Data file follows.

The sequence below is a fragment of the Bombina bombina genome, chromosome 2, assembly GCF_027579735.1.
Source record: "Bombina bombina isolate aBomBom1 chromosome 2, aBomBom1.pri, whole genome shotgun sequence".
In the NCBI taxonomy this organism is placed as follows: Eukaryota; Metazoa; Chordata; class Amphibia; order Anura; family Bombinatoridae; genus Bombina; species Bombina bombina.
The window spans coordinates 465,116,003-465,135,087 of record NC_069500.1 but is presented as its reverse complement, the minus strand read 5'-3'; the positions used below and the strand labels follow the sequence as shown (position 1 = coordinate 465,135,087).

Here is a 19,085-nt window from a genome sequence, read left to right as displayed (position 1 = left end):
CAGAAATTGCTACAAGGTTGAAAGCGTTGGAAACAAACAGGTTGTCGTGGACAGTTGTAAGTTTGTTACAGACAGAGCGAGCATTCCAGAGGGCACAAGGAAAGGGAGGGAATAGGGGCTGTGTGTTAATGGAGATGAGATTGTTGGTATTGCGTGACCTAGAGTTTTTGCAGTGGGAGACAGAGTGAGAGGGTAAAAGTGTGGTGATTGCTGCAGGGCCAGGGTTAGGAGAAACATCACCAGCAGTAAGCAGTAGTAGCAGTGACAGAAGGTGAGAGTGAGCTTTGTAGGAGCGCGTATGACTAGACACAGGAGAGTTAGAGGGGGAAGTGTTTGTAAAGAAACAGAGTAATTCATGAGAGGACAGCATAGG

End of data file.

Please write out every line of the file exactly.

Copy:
The sequence below is a fragment of the Bombina bombina genome, chromosome 2, assembly GCF_027579735.1.
Source record: "Bombina bombina isolate aBomBom1 chromosome 2, aBomBom1.pri, whole genome shotgun sequence".
In the NCBI taxonomy this organism is placed as follows: Eukaryota; Metazoa; Chordata; class Amphibia; order Anura; family Bombinatoridae; genus Bombina; species Bombina bombina.
The window spans coordinates 465,116,003-465,135,087 of record NC_069500.1 but is presented as its reverse complement, the minus strand read 5'-3'; the positions used below and the strand labels follow the sequence as shown (position 1 = coordinate 465,135,087).

Here is a 19,085-nt window from a genome sequence, read left to right as displayed (position 1 = left end):
CAGAAATTGCTACAAGGTTGAAAGCGTTGGAAACAAACAGGTTGTCGTGGACAGTTGTAAGTTTGTTACAGACAGAGCGAGCATTCCAGAGGGCACAAGGAAAGGGAGGGAATAGGGGCTGTGTGTTAATGGAGATGAGATTGTTGGTATTGCGTGACCTAGAGTTTTTGCAGTGGGAGACAGAGTGAGAGGGTAAAAGTGTGGTGATTGCTGCAGGGCCAGGGTTAGGAGAAACATCACCAGCAGTAAGCAGTAGTAGCAGTGACAGAAGGTGAGAGTGAGCTTTGTAGGAGCGCGTATGACTAGACACAGGAGAGTTAGAGGGGGAAGTGTTTGTAAAGAAACAGAGTAATTCATGAGAGGACAGCATAGG